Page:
Over the past decade, there has been an increase in overall awareness related to alternative endings. People´s desires and last wishes have changed, and many individuals and families are opting for sustainable options. Alongside these changes, there has been a shift in consciousness, and younger generations are gearing up and preparing their own end-of-life plans.
This is the case for Christopher who bought both the Bios Urn® and a Bios Incube® for himself.
Christopher’s unique Bios story
Why I chose to prepare my end-of-life plans
“I bought the Bios Urn® and Bios Incube® for myself because I want to simplify the process of my passing. When my Dad died, the decision to have him cremated was against my Mum’s religious beliefs and caused some dispute. I didn’t want that for my family.
I have even chosen the final ‘resting place’, I currently plan to be in Austria at my daughters’ house as her family will be there for the foreseeable future. It’s currently still in its box stored away. When the time comes, I would like a Japanese Maple tree.
How my wife feels about my end-of-life plans
My wife, Sally, and I have VERY different ideas about funerals.
I want a party, loud music etc. She thinks it’s totally wrong to eat and drink following a funeral. She believes it’s disrespectful and everyone should go home following the service. My wife’s views are often one or even two generations apart from my own on many things, but we are still happily together after 37 years!
Sally had an aneurysm and nearly died in my arms five years ago. So every day is precious. We joke about death and the first thing I do every morning is make sure Sally is alive. That means every day is a good day (at the time of writing).
I’m not allowed to die first (apparently). But just in case I break that agreement I wanted to get a few things in place. I looked at coffins from different parts of the world as a matter of interest. Mainly because I didn’t want to do anything ‘normal’ or ‘average’. If it were possible to do away with a coffin, I would.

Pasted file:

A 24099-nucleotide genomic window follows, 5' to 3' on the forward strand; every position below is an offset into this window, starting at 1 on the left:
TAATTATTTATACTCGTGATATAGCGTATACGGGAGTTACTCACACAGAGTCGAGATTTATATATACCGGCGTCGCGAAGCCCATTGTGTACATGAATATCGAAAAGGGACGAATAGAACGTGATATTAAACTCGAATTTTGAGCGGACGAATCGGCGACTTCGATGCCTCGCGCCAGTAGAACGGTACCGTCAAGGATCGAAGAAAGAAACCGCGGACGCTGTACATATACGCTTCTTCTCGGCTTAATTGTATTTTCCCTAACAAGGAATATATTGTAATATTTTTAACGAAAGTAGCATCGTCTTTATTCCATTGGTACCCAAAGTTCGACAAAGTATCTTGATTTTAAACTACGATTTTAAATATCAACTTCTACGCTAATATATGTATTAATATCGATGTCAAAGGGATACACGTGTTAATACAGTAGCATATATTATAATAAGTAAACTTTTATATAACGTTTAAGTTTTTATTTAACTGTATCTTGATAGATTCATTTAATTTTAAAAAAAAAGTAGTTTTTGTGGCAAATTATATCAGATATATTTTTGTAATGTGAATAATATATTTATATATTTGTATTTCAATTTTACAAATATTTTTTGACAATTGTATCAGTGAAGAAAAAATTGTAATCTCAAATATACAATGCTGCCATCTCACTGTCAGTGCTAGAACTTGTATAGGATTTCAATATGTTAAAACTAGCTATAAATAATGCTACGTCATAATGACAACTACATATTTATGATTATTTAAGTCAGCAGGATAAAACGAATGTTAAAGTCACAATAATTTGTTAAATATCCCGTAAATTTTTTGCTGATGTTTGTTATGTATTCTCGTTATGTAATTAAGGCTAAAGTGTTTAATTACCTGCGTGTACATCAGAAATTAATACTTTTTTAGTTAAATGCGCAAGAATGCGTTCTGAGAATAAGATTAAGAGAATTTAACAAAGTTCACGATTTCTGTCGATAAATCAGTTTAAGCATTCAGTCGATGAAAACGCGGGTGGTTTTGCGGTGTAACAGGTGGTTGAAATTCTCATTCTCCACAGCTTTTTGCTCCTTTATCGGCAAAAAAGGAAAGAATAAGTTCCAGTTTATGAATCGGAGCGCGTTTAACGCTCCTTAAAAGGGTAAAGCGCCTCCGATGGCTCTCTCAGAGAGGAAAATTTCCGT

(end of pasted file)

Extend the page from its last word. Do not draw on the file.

What people think about my plans
I liked the idea of the Bios Urn® and the tech involved with the Bios Incube®. I did have some concerns that perhaps I’d been scammed, as the whole process was over a very long time being a kickstarter campaign and one of the first to purchase it. I was so relieved when it eventually arrived.
I have told my friends, family and even shared a photo on Instagram about my purchase. So far everyone that has expressed an opinion has praised my decision to prepare my own end-of-life plans and would consider the idea of a Bios Urn®.
What I imagine my funeral to be like
My ‘funeral’ will mention my Bios Urn® and it’s final resting place. Not that I expect anyone to make a ‘pilgrimage’ to Austria 🙂 I feel almost nothing when I visit my Mum’s grave. I feel much more ‘connected’ when I’m in our garden, as my Mum was a very keen gardener.
There will be some ‘conditions’, such as:
- ‘You can only wear black if you come dressed as Batman’.
- No flowers. No cards.
- Bring a favorite photo of friends family, pet or moment in your life and place it in a box were I hope a member of my family will create an online album. (I’m a professional photographer you see).
- Only random little known pieces of classical music to be played, so as not to create any ‘triggers’ that will be associated with ‘the day’.
- The ‘Event’ will NOT be a called ‘funeral’. People will receive an ‘Invitation to a Celebration of Life’ or ‘A FUN-eral’
I’m glad to have had the chance to share my Bios story in writing, as I can now forward the details of my end-of-life plans to my children for future reference.”
Each Bios story is unique
Each planting, each location, is specific to the individual and family, and no two Bios Urns® in the world are the same. That’s the beauty of these real-life stories, there is a sense of autonomy and choice. Dealing with loss is always hard, and tends to send life in an unknown and often confusing direction.
One thing we believe at Bios, is that people see the beauty of life expressed in nature, and in trees. How we connect with these cycles and these stages is personal into and of itself, but the important thing is that we all connect. Like Christopher’s own Bios Urn tree story. Our only hope is to provide comfort and a positive alternative to those who have experienced loss, and to provide a voice for those willing to share their unique stories.
Have you also made your own end-of-life plans like Christopher? Or maybe you have your own Bios story to tell? We would love to hear from you in the Comments section below!
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